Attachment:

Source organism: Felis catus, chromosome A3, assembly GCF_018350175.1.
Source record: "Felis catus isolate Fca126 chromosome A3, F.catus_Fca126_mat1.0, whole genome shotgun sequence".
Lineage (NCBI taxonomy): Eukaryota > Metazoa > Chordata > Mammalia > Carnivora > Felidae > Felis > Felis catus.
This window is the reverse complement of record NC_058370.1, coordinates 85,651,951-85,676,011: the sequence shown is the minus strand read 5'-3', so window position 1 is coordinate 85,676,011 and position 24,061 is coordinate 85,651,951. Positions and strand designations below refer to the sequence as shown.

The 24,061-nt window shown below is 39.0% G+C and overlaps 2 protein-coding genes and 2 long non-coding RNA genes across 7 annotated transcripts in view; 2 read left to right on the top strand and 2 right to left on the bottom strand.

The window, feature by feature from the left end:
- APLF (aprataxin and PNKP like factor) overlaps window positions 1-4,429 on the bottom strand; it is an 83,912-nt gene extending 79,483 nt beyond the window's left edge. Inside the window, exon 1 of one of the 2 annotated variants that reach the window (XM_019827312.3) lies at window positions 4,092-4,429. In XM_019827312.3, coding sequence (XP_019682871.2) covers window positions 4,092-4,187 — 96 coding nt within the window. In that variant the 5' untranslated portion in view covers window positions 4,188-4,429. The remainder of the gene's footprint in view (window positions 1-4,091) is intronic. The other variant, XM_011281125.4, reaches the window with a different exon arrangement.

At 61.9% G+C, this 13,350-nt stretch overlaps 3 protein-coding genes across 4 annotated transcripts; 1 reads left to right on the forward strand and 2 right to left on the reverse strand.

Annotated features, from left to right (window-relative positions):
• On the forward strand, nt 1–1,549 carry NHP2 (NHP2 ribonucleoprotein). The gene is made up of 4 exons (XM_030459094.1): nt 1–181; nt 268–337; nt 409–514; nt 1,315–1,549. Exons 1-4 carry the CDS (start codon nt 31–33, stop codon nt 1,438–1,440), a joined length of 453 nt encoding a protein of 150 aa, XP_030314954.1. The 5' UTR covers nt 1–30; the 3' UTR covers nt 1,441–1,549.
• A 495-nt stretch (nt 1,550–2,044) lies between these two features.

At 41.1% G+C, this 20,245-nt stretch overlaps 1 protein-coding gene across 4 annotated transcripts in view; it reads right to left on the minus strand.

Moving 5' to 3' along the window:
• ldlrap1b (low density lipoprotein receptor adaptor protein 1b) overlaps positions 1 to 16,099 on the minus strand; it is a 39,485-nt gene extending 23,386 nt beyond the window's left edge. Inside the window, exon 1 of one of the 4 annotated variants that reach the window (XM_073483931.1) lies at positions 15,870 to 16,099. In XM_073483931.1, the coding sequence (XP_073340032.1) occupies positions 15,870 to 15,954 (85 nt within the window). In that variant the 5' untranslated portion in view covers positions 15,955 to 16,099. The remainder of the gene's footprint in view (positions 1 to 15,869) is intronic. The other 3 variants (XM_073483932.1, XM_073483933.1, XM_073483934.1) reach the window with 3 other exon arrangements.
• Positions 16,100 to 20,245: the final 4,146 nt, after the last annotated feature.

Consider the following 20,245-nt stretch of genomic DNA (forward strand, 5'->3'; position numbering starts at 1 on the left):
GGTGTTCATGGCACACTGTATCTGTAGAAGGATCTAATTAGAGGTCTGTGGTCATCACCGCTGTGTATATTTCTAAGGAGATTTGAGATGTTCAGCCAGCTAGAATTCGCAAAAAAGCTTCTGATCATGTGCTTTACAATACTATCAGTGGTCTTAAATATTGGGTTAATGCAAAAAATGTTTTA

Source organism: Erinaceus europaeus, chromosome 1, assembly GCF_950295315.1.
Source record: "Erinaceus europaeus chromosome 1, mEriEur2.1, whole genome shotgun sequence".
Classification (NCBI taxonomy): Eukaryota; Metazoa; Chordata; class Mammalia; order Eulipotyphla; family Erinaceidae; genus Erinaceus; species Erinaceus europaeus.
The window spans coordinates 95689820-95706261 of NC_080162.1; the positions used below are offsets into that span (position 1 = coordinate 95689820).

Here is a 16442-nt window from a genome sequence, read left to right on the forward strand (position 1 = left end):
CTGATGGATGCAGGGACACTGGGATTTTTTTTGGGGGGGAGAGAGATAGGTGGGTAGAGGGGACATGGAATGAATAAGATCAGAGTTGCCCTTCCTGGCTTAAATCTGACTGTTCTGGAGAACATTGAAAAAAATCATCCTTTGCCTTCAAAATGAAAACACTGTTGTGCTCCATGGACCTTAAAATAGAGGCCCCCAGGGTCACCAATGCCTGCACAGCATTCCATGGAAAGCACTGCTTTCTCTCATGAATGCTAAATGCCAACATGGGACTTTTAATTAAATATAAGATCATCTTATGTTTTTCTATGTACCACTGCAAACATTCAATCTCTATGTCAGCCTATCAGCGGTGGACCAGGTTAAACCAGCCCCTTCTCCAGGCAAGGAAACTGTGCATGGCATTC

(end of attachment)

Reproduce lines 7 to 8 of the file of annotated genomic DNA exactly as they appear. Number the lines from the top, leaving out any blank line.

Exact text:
- APLF (aprataxin and PNKP like factor) overlaps window positions 1-4,429 on the bottom strand; it is an 83,912-nt gene extending 79,483 nt beyond the window's left edge. Inside the window, exon 1 of one of the 2 annotated variants that reach the window (XM_019827312.3) lies at window positions 4,092-4,429. In XM_019827312.3, coding sequence (XP_019682871.2) covers window positions 4,092-4,187 — 96 coding nt within the window. In that variant the 5' untranslated portion in view covers window positions 4,188-4,429. The remainder of the gene's footprint in view (window positions 1-4,091) is intronic. The other variant, XM_011281125.4, reaches the window with a different exon arrangement.

At 61.9% G+C, this 13,350-nt stretch overlaps 3 protein-coding genes across 4 annotated transcripts; 1 reads left to right on the forward strand and 2 right to left on the reverse strand.